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Investigators are trying to determine why a stretch limousine burst into flames on a San Francisco Bay bridge, trapping and killing five of the nine women inside on a girls' night out, including a newlywed bride.

The driver, Orville Brown, said at first he misunderstood what one of the passengers in the back was saying when she complained about smelling smoke.

With the music up, he initially thought the woman was asking if she could smoke. Seconds later, he said the women knocked again, this time screaming, "Smoke, smoke!" and "Pull over," Brown told the San Francisco Chronicle.

Brown says he pulled over when a passenger smelled smoke, but that the car was ablaze within 90 seconds.

He says he helped four of the surviving women escape through the partition. One of the women ran around to the passenger door on the back side of the limo, but by then it was engulfed in flames.

"When she opened that back door, I knew it wasn't a good scene," Brown said. "I figured with all that fire that they were gone, man. There were just so many flames. Within maybe 90 seconds, the car was fully engulfed."

The limo burst into flames around 10 p.m. Saturday on the westbound San Mateo-Hayward bridge, which connects San Mateo and Alameda counties about 20 miles southeast of San Francisco.

The nine women in the white 1999 Lincoln Town Car were en route to a hotel in Foster City for a bridal shower for Innarisa Fojas, a 31-year-old registered nurse.

Fojas' sister, Rosalyn Bersamin, told the San Francisco Chronicle that Fojas and her friends, after a night on the town, were heading to the hotel to join new husband. "She was a hard worker, a loving sister," a sobbing Bersamin told the Chronicle.

The couple, who were already married, planned to repeat their marriage vows in the Philippines next month, the San Jose Mercury News reported.

The women were all sitting together in an area partitoned off from the driver, 46-year-old Orville Brown.

Brown told NBC's Today that he pulled over in the middle of the bridge when one of the passengers said she smelled smoke.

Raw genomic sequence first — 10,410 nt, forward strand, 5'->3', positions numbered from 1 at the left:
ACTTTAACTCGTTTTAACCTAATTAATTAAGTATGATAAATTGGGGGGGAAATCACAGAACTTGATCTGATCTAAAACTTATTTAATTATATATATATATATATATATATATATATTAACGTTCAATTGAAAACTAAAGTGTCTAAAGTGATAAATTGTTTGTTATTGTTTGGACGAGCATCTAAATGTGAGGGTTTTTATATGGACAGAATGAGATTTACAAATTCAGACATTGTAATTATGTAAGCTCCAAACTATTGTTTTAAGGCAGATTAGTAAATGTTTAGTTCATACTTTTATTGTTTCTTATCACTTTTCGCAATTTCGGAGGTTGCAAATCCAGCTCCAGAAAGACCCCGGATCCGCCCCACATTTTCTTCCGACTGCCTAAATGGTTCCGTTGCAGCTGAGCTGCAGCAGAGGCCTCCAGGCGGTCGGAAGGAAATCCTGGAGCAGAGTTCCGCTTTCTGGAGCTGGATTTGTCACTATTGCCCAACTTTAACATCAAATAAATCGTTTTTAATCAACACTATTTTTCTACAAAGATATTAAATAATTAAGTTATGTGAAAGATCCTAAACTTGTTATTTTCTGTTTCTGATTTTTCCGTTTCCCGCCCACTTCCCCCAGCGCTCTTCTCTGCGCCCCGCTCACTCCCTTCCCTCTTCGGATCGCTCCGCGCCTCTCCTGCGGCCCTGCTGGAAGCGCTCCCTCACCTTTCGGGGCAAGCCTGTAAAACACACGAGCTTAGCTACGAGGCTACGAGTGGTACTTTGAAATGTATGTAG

"It happened so fast, within, maybe, two minutes from us stopping, maybe 90 seconds,it was engulfed in flames," says Brown, who was not injured. "We were all just in shock and scared, crying, frustrated ... I just reach out to the families, you know, wish that we could have done more."

Two of the women who survived were in critical condition on Monday.

The five women trapped inside were found dead as firefighters doused the vehicle - all huddled near the partition, apparently unable to squeeze through.

"My guess would be they were trying to get away from the fire and use that window opening as an escape route," said San Mateo County Coroner Robert Foucrault.

The San Mateo Fire Department was looking into the cause of the fire, while the coroner's office was working with the California Highway Patrol to determine if anything criminal occurred. "We don't believe there" was, Foucrault said.

The injured, all from California, are Mary Guardiano, 42, of Alameda; Nelia Arrellano, 36, of Oakland; Amalia Loyola, 48, of San Leandro; and Jasmine Desguia, 34, of San Jose.

The Associated Press reported that Desguia and Loyola were listed in critical condition, according to Joy Alexiou, a spokeswoman for Valley Medical Center. The condition of Arrellano, who was taken to another hospital, was not known.

The company that operated the limo was identified as Limo Stop, which offers service through limousines, vans and SUVS.

The company issued a statement saying it "will do everything possible to investigate and assist authorities in determining the cause of this fire in order to bring forth answers and provide closure to (the) victims and their families."

According to records from the California Public Utilities Commission, which regulates limousine companies, Limo Stop is licensed and insured.

Haya El Nasser and Doug Stanglin, USA TODAY

Contributing: Associated Press

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